Top 10 Dog Questions Answered

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Every week we receive thousands of questions from dog owners, on hundreds of topics from medical issues to training.

Pet owners from all over the world often have the same questions as you, so check out the ones we get again and again - you might find exactly what you need to know!

Why do dogs wag their tails?

Think dogs that are wagging their tail are always blissfully happy? It's a common perception, but it turns out that it's likely wrong. Most behavioral experts believe that tail-wagging is merely a sign of strong emotion. In lots of dogs it usually equates to happiness, but it can also mean the dog is concerned or cautious about a new situation. Some dogs wag their tails when they're feeling threatened.

For this reason, you should always approach an unfamiliar dog with caution, even when it's wagging its tail. Kids should be taught this as well, and should be told never to approach any dog with outstretched fingers that can be easily bitten. They should also be instructed to ask permission from the owner before approaching any dog.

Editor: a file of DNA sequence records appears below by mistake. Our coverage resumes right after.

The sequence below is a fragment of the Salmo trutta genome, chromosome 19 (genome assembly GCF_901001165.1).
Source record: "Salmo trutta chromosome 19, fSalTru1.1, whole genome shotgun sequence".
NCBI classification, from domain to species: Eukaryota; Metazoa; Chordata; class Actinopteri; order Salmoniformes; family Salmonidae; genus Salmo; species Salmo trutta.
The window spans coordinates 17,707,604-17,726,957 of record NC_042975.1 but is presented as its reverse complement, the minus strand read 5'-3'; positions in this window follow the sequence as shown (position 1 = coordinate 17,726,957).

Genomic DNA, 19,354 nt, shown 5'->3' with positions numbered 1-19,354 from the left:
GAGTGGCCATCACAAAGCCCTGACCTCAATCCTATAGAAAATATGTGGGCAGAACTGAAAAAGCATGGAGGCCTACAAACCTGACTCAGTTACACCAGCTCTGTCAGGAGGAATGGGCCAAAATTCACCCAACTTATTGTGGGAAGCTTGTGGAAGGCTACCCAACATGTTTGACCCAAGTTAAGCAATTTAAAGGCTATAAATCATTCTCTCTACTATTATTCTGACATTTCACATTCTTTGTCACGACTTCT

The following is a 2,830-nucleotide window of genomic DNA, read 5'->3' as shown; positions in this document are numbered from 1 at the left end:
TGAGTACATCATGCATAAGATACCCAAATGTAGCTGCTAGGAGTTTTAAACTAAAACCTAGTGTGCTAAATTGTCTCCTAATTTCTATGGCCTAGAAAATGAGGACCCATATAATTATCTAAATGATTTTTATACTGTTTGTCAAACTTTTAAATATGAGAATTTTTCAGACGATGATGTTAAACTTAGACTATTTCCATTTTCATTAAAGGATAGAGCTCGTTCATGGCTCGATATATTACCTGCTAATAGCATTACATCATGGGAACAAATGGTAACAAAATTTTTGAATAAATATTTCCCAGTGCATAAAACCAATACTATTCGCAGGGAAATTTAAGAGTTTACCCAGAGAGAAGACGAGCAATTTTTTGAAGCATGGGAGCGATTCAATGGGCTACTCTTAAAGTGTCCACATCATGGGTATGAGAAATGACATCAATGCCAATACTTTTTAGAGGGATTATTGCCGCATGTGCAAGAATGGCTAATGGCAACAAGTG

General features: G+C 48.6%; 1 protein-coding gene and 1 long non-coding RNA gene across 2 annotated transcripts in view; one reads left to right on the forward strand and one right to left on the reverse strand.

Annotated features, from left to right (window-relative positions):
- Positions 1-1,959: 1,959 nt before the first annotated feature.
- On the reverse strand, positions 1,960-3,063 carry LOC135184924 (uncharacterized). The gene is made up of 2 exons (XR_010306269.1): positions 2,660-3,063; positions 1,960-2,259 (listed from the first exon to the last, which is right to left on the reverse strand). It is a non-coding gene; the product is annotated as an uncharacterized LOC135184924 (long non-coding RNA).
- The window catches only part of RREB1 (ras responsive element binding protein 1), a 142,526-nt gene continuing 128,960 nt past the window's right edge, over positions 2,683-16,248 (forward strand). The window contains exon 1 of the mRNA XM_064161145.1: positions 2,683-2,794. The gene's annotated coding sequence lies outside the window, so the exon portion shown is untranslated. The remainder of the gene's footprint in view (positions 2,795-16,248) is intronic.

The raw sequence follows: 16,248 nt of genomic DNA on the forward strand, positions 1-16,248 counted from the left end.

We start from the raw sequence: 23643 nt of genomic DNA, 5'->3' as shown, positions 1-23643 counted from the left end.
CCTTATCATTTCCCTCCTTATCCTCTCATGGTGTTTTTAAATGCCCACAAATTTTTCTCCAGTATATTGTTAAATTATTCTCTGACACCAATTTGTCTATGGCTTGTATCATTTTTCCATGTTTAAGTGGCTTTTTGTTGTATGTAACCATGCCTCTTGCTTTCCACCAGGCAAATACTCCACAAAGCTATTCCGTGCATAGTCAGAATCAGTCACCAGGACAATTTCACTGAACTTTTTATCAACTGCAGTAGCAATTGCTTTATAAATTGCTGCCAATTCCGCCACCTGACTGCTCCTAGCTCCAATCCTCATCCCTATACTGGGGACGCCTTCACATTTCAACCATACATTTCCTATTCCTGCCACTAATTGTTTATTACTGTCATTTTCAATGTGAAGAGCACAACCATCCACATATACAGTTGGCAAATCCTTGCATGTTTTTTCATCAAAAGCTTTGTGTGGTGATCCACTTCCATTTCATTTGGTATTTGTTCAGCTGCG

What common foods are poisonous to my dog?

Most people know that chocolate is poisonous to dogs. It contains a compound called theobromine, and with a large enough dose this chemical can cause seizures, coma, and even death in dogs. Dark chocolate has far more theobromine than milk chocolate. White chocolate has no theobromine, because it's not really chocolate. Coffee has the same chemical and is also toxic to dogs.

Other foods that are dangerous to dogs include raisins and grapes (both can cause kidney failure), macadamia nuts (they cause weakness, stumbling, vomiting and elevated temperatures), the artificial sweetener xylitol (ingestion of sugar-free gum and other treats causes severe and life-threatening drops in blood sugar and liver failure), garlic and onions (sufficient amounts can cause anemia), and foods that are very high in fat, such as sausage (may trigger a severe bout of pancreatitis).

Why do dogs eat poop?

A recent study revealed that this is the most frustrating behavioral problem that dog owners deal with. There are lots of theories out there as to why they seem to enjoy this disgusting pastime, but the most widely-accepted is that they're trying to reclaim digested protein.

But let's not focus so much on why they do it, but what to do about it. It starts with training as a puppy. Accompany your puppy outside always, and pick up stool as soon as your dog defecates. If he shows interest in stool (his or another dogs) give a firm "no!" and redirect his interest to something else, like a toy. As he grows up make sure that your yard stays free of stool. Food additives, such as one called For-Bid, that contain MSG are often successful in making the stool's taste unappealing.

Why is my dog's eye red?